Thomas is a precise, reticent but friendly man with a graying, helter-skelter crewcut and a toothy half-smile. He answers an interviewer’s inevitable questions about the style of the English team, or the performance of the Yak, or the possibilities of the Acrostar, by saying, “Well, I’m the wrong guy to ask those questions…” or “Gee, I don’t know much about that…” Others would doubtless be less hesitant with the cachet of team membership to give weight to their opinions, but Thomas is a modest man. He gets far more excited, in fact, describing the day his 17-year-old daughter soloed his single-seat Pitts. (She scared him so with her exuberance that he hasn’t dared let her up in it since.) “My wife? She kind of pretends this whole thing doesn’t exist.” Mrs. Thomas has never seen here husband fly in competition, nor will she accompany him to France.
As this is written, it is still not definite that Thomas will travel with the team to the world meet, but the increasing inevitability of Herendeen’s retirement from competition makes it look almost certain that Thomas will fly as the number five man on the team.
His aerobatic background is 20 years in the grocery business. That’s a casual exaggeration, of course, but Thomas did begin flying serious aerobatics at an age when most competitors have long since retired: He is now 48, and he started three years ago.
He and his brother sold their large (39 stores) upstate New York grocery business in 1968, and flush with sudden wealth, decided to become dealers for the reincarnated Bucker Jungmeister that Jack Canary was trying to flog. Both Thomases had flown aerobatics during World War II training, but except for a couple of years during which they’d puttered from supermarket to supermarket in a 172, neither had flown since 1945. Bill decided to move to Florida, which seemed a better place to sell open-cockpit biplanes than Olean, New York, and he took an aerobatic course with Bobby bishop, in Phoenix, Arizona. “I had to take Dramamine to keep from getting sick, and I thought I’d sure gotten myself into the wrong business.”
By this time, Bill and his brother had ordered three Jungmeisters, and had become not dealers but the U.S. distributors. In for penny in for a pound, Thomas beat his butterflies into submission and soon began competing in one of his demonstrators. “I kept noticing Pittses in all the competitions. The Jungmeister couldn’t keep up with them, so I got a Bucker with a 220-hp Franklin, thinking that would keep up with them. I got a lot of seconds.”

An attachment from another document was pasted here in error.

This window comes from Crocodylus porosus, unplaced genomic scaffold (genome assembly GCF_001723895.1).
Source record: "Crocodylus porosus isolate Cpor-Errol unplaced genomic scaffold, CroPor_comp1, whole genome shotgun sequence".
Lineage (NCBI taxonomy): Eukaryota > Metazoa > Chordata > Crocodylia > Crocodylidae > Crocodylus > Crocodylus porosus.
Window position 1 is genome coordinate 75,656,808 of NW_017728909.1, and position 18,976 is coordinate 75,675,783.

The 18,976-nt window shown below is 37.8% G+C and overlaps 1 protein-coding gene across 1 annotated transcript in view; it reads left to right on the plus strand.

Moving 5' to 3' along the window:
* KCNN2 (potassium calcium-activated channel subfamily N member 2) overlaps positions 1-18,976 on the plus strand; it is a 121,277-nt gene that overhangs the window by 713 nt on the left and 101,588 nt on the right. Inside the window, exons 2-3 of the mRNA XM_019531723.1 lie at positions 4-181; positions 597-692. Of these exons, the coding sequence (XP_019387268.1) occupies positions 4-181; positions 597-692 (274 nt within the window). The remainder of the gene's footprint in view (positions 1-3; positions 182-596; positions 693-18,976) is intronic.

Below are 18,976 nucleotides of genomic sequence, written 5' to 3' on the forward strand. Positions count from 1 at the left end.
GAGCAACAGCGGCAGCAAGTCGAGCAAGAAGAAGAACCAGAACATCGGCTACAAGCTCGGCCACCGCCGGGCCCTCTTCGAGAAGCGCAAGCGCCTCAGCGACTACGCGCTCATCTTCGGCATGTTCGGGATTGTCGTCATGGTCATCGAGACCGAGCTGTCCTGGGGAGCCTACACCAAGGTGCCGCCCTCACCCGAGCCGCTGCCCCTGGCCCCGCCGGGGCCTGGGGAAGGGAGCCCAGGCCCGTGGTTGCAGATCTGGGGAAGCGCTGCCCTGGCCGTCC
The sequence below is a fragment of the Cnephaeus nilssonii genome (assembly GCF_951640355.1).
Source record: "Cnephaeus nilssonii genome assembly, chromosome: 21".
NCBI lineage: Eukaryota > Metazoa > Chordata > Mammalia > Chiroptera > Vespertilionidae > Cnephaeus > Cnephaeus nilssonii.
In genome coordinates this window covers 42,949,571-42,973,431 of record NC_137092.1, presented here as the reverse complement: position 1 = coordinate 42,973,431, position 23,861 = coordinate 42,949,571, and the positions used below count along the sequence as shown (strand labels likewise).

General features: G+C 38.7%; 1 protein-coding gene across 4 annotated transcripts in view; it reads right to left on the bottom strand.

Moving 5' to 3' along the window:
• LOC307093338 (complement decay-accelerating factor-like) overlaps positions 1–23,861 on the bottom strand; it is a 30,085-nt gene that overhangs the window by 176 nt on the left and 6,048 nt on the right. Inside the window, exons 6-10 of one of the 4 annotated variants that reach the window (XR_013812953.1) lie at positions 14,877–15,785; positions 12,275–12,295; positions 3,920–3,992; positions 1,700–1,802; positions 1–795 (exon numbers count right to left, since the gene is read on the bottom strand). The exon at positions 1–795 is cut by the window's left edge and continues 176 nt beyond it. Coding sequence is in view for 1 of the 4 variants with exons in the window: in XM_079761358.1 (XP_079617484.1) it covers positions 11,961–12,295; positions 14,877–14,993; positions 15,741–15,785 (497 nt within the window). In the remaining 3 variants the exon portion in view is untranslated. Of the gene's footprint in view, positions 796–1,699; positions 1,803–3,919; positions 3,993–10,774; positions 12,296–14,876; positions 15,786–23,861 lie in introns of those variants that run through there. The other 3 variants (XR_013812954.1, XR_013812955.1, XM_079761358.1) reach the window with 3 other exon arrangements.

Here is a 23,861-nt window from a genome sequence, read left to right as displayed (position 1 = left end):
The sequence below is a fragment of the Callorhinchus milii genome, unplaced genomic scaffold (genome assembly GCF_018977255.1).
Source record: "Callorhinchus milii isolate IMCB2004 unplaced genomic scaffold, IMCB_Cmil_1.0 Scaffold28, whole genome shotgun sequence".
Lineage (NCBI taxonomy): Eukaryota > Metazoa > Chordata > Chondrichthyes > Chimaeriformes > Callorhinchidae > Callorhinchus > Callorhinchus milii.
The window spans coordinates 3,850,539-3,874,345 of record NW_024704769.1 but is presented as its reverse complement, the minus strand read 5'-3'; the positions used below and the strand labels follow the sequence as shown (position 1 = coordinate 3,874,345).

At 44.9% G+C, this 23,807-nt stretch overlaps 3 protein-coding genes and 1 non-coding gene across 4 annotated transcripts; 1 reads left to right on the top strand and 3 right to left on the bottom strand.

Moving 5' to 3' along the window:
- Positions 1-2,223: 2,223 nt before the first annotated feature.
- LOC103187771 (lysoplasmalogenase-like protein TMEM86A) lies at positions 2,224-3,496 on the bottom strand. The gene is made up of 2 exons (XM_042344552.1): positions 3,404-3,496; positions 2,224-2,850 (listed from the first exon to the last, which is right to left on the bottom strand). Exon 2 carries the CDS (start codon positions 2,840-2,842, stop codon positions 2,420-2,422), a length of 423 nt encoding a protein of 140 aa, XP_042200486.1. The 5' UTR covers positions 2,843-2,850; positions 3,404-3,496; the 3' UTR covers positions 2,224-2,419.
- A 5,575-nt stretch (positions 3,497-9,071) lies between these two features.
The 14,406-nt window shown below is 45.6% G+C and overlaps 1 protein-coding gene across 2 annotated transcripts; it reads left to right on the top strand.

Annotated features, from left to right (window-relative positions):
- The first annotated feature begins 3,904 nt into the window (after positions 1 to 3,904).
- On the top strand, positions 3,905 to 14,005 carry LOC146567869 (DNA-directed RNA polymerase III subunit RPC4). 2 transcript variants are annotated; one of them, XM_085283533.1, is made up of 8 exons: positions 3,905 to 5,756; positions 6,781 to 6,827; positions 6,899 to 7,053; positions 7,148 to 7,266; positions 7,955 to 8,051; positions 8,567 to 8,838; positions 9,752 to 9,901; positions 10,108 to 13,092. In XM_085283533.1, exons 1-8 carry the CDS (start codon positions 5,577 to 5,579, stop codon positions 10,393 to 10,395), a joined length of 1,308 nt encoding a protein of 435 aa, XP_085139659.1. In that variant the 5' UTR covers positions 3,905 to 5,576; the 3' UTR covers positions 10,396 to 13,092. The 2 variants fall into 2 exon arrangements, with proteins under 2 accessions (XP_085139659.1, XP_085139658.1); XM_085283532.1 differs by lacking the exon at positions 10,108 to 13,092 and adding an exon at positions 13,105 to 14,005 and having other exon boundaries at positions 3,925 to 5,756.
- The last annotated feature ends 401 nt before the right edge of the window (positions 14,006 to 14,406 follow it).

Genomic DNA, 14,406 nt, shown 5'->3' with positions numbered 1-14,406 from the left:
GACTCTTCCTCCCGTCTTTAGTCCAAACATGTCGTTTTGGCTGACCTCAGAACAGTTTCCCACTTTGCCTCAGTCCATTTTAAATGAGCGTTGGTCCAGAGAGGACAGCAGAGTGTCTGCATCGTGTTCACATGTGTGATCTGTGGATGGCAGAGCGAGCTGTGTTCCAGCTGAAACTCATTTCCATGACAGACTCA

The next step was inevitable, and now Thomas has two Pittses and is a dealer. He has a single-seater in which he is competing in the world meet and an S-2A in which he gives dual (as well as one last zero-time Jungmeister in the back of the hangar). What makes the Pitts so good? “Oh about a hundred and one little things. There are so many similar biplanes around,” Thomas says, “yet none of them flies like the Pitts.” Thomas’s world-meet airplane was built with the contest in mind, and Bill says, “I wanted Curtis to make it as light as possible, but you can’t get Curtis Pitts to change. ‘Leave out the floorboards,’ I’d tell him. ‘Nope.’ Curtis says the easiest way for me to reduce the weight of the airplane is to go on a diet. I couldn’t even get him to go easy on the dope. ‘This plane’s gotta be a masterpiece – it’s going to France,’ Curtis would say, slapping on another coat.”
Interestingly enough, Thomas always wanted to be a top aerobatic competitor with radio-controlled model airplanes, but he never haad time to do more than fly in regional meets and become very good. “I do it every once in a while now. I can still get the plane up and back down and do a few slow rolls, but it’s all pretty shaky. Models have two big advantages, though: no G forces, and when you crash, you just walk over and pick up the pieces.”
Bill Thmas is a teacher, not a tiger, but he feels that his endless hours as an instructor of precision aerobatics, and his constant solitary practice, will be as much help to him as the wing-walking and ribbon-chopping of some of his teammates. His mature, steady, skillful flying may be just what the U.S. team needs.